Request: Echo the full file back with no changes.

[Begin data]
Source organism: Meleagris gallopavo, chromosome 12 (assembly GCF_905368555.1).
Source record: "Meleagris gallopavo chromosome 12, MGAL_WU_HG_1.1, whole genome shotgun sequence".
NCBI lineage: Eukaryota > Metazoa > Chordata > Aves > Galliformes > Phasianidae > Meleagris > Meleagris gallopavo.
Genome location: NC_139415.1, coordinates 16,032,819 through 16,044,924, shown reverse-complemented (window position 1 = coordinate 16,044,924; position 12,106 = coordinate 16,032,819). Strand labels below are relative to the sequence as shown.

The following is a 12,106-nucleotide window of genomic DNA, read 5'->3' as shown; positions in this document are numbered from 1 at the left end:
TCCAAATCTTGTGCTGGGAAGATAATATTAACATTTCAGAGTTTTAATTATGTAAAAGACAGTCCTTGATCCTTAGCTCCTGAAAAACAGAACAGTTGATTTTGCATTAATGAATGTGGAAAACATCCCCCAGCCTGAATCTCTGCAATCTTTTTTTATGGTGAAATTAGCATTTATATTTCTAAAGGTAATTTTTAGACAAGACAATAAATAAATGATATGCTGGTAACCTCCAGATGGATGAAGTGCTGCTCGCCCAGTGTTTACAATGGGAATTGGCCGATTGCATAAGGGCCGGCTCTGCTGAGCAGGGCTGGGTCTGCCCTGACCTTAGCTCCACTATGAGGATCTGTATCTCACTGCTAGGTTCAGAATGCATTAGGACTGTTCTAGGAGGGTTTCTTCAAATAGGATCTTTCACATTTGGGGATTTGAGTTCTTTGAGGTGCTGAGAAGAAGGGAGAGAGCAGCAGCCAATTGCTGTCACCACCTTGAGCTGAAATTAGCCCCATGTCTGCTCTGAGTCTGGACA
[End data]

Source organism: Meleagris gallopavo, chromosome 12 (assembly GCF_905368555.1).
Source record: "Meleagris gallopavo chromosome 12, MGAL_WU_HG_1.1, whole genome shotgun sequence".
NCBI lineage: Eukaryota > Metazoa > Chordata > Aves > Galliformes > Phasianidae > Meleagris > Meleagris gallopavo.
Genome location: NC_139415.1, coordinates 16,032,819 through 16,044,924, shown reverse-complemented (window position 1 = coordinate 16,044,924; position 12,106 = coordinate 16,032,819). Strand labels below are relative to the sequence as shown.

The following is a 12,106-nucleotide window of genomic DNA, read 5'->3' as shown; positions in this document are numbered from 1 at the left end:
TCCAAATCTTGTGCTGGGAAGATAATATTAACATTTCAGAGTTTTAATTATGTAAAAGACAGTCCTTGATCCTTAGCTCCTGAAAAACAGAACAGTTGATTTTGCATTAATGAATGTGGAAAACATCCCCCAGCCTGAATCTCTGCAATCTTTTTTTATGGTGAAATTAGCATTTATATTTCTAAAGGTAATTTTTAGACAAGACAATAAATAAATGATATGCTGGTAACCTCCAGATGGATGAAGTGCTGCTCGCCCAGTGTTTACAATGGGAATTGGCCGATTGCATAAGGGCCGGCTCTGCTGAGCAGGGCTGGGTCTGCCCTGACCTTAGCTCCACTATGAGGATCTGTATCTCACTGCTAGGTTCAGAATGCATTAGGACTGTTCTAGGAGGGTTTCTTCAAATAGGATCTTTCACATTTGGGGATTTGAGTTCTTTGAGGTGCTGAGAAGAAGGGAGAGAGCAGCAGCCAATTGCTGTCACCACCTTGAGCTGAAATTAGCCCCATGTCTGCTCTGAGTCTGGACA